CLEVELAND -- The Twins thought they had gotten their pitching turned back around following back-to-back quality starts in their first two games in Cleveland.

But on Thursday, their starting rotation suffered yet another setback.

Twins starter Livan Hernandez struggled mightily in his first career outing vs. the Indians, giving up seven runs on 12 hits over three-plus innings in a 12-2 loss at Progressive Field.

Heading into Thursday's rubber match, the Twins' hope was to try and help salvage some of what has been a nightmarish type road trip. What they found was yet another game where the team fell behind -- and early.

Hernandez (6-4) found only a little trouble in this first two innings. He gave up one run in the second when Kelly Shoppach delivered an RBI single to center field to give Cleveland a 1-0 lead.

But it was a five-run third inning by the Tribe that really hurt the crafty right-hander. Two straight hits started the inning, but most of the trouble came with one out. Following another single by David Delluci to load the bases, Jhonny Peralta hit single to left field off Hernandez that scored two runs.

With both runners having advanced on a throwing error by left fielder Jason Kubel, Hernandez had first base open when Shin-Soo Choo came up to the plate. But Hernandez left another ball up in the zone that Choo belted for his second home run of the season, a three-run shot to right field that finished off the big inning.

"They are kind of killing him right now," manager Ron Gardenhire said of Hernandez. "This is a few outings in a row here where he hasn't had much success. We've got to get him back on track. He's a veteran and we need him to give us better chances to win ballgames. It's just not going his way, and we got hammered for it."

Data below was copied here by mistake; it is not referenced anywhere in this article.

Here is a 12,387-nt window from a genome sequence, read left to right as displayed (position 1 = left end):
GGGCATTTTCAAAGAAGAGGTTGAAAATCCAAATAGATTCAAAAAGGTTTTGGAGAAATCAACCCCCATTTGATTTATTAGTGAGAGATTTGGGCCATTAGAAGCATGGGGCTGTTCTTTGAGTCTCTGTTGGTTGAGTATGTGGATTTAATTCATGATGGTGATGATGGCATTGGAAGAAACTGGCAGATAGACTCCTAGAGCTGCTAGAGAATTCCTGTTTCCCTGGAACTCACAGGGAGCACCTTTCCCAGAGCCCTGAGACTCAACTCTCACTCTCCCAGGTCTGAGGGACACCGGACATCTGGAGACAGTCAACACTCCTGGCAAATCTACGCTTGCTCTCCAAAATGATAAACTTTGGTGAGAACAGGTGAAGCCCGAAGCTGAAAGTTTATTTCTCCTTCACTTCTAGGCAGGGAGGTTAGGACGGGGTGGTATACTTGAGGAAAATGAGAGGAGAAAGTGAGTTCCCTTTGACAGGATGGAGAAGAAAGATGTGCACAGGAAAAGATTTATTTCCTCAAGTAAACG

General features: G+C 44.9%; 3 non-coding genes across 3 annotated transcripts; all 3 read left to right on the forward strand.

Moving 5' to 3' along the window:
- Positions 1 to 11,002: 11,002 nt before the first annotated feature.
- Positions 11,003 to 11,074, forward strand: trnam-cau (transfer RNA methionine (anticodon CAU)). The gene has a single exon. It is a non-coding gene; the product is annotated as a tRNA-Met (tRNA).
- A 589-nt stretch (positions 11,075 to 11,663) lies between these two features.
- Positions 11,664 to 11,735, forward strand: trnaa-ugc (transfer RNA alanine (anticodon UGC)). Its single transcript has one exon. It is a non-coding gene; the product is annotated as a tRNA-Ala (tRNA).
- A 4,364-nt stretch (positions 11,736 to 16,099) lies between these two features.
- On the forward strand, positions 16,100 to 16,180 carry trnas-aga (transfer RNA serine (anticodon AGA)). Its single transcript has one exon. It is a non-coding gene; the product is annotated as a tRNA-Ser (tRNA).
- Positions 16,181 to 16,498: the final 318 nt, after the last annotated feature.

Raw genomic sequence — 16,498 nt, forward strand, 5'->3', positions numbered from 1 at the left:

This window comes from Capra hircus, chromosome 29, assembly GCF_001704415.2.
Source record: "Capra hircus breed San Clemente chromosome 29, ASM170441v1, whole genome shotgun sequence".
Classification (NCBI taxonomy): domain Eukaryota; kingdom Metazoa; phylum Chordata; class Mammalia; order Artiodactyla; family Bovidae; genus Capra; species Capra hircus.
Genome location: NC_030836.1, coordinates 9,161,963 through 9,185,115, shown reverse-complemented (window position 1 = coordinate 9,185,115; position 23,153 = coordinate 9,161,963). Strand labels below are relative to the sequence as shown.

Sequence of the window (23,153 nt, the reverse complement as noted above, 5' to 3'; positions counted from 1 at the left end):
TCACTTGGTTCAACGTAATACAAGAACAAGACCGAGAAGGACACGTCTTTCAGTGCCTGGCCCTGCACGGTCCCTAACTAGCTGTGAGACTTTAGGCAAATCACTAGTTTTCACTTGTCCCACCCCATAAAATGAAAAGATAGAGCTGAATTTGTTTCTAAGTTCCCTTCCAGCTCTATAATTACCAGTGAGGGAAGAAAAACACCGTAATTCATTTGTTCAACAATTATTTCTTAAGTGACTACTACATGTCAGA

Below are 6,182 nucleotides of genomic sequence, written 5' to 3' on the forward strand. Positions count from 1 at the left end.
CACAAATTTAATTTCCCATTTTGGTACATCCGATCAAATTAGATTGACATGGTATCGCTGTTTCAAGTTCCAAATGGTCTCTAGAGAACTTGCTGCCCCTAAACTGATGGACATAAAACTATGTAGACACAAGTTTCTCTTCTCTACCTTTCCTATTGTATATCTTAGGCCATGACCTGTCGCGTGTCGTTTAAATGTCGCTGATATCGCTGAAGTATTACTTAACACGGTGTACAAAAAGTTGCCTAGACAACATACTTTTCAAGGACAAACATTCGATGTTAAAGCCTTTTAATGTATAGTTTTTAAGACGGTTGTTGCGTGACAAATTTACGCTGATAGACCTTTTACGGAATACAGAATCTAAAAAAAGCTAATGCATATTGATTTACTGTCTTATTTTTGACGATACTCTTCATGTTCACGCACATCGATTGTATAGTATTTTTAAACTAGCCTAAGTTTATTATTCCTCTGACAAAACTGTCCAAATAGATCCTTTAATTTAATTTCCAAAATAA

The 12 hits marked the fourth time in his last five starts that Hernandez has allowed double-digit hits. He's been tagged for at least five earned runs in each of those outings, posting an 8.51 ERA over that span. Only twice in that span has Hernandez pitched at least six innings.

"I apologize to the organization, because I know I expect something better from me," Hernandez said. "I won a lot of games early and now I'm struggling. I'm sorry. It's like I'm not trying. I do the best I can. If somebody is mad at me or [angry] I'm not doing my job, I'm sorry. I try and try. I know it's going to be better."

By the time Hernandez left the game after giving up a home run to Grady Sizemore to lead off the fourth and then two straight singles, the Twins trailed, 7-0.

Hernandez was left to head to the clubhouse, where he wasn't happy with some things he heard being said on TV.

The pitcher claimed that one of the Cleveland announcers brought up something about his age (33) and the World Series in 1997 in which Hernandez pitched for the Marlins. Hernandez wasn't very specific about exactly what was said and didn't know which of the two Indians broadcasters, Matt Underwood or Rick Manning, made the comments.

But the tone was clear.


"This is a few outings in a row here where [Livan] hasn't had much success. We've got to get him back on track. He's a veteran and we need him to give us better chances to win ballgames."
-- manager Ron Gardenhire